Widdershins | Paintings by Timothy Wilson | Frames by Gerald Kurian
Widdershins developed through a series of conversations between Wilson and Kurian regarding painting and its relationship to the frame. It is inspired in part by the era of grand European manor houses which were designed from timber down to detail, including ornate picture frames for which paintings were commissioned to fit. The artists exchange reinvigorated a collaborative relationship between the painting and its frame.
Widdershins refers to that which goes against the sun, or, counter clockwise. The word also means “in a direction opposite to the usual”.
In that spirit, Widdershins began with a discussion of the exhibition space and the frames envisioned. The paintings and frames were produced simultaneously with constant dialogue between Wilson, from his studio in Portland Maine, and Kurian, from his workshop in New York. Images, ideas, and progress were recorded and communicated via emails and text messages.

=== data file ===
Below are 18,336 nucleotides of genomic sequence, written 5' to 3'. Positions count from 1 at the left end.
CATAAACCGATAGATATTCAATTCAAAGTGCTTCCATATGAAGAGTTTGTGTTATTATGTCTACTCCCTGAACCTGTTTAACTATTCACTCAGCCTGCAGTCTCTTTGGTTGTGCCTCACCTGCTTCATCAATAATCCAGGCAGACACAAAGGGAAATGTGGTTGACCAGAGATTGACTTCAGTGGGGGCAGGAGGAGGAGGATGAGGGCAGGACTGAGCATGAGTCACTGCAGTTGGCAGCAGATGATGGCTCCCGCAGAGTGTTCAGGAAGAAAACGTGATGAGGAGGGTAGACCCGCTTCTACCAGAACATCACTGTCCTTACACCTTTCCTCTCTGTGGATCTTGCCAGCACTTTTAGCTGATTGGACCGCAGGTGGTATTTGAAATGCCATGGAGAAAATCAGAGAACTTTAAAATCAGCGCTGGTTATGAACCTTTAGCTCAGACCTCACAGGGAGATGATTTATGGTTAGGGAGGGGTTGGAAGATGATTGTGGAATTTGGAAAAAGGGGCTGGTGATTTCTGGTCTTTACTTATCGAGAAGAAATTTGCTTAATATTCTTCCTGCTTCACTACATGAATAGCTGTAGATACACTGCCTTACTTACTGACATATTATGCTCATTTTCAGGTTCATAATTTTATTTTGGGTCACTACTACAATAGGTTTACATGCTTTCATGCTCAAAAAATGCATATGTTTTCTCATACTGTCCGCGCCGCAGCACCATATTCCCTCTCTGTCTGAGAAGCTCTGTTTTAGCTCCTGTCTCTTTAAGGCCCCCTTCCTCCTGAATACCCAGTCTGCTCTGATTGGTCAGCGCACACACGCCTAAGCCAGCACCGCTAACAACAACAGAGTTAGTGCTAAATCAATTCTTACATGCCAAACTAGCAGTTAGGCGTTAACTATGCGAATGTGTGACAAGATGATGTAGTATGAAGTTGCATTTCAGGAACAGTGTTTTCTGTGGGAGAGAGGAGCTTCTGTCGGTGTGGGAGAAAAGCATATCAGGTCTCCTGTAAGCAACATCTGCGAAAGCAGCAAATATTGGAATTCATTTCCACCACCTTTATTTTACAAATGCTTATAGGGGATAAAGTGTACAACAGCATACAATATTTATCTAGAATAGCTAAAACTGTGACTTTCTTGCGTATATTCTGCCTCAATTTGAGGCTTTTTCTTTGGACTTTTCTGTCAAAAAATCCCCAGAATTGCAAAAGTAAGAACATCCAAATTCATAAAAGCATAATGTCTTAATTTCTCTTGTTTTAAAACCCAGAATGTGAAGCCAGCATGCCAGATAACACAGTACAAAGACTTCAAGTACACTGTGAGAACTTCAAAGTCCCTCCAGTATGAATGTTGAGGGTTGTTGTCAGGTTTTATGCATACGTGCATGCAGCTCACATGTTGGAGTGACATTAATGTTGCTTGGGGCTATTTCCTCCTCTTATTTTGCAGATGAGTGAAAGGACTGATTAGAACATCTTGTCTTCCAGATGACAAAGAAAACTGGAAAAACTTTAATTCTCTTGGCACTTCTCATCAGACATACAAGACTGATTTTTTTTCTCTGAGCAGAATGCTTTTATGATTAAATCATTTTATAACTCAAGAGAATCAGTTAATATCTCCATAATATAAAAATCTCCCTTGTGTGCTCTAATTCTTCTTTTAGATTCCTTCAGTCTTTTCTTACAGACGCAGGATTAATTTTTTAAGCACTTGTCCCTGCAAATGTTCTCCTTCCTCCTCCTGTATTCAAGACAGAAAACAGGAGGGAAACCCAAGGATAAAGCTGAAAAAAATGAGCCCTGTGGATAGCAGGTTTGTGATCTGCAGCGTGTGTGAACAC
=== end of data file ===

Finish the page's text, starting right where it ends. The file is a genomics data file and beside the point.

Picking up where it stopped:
The work presented in Widdershins takes an appreciation for both traditional techniques and a historic New England aesthetic, while applying a contemporary means in both process and execution.
Taking into account the origin and meaning of Widdershins, the imagery invokes an array of subtle themes: silhouettes, darkened rooms, hints to the unknown and inversion of the making process.
Gerald Kurian is a picture framer and artist living in New York City. He has worked in the picture framing industry for over twenty years.
Timothy Wilson graduated with a BFA from the Rhode Island School of Design in 2008 and briefly pursued a career in creative design before turning to painting. He lives and keeps his studio in Portland, Maine.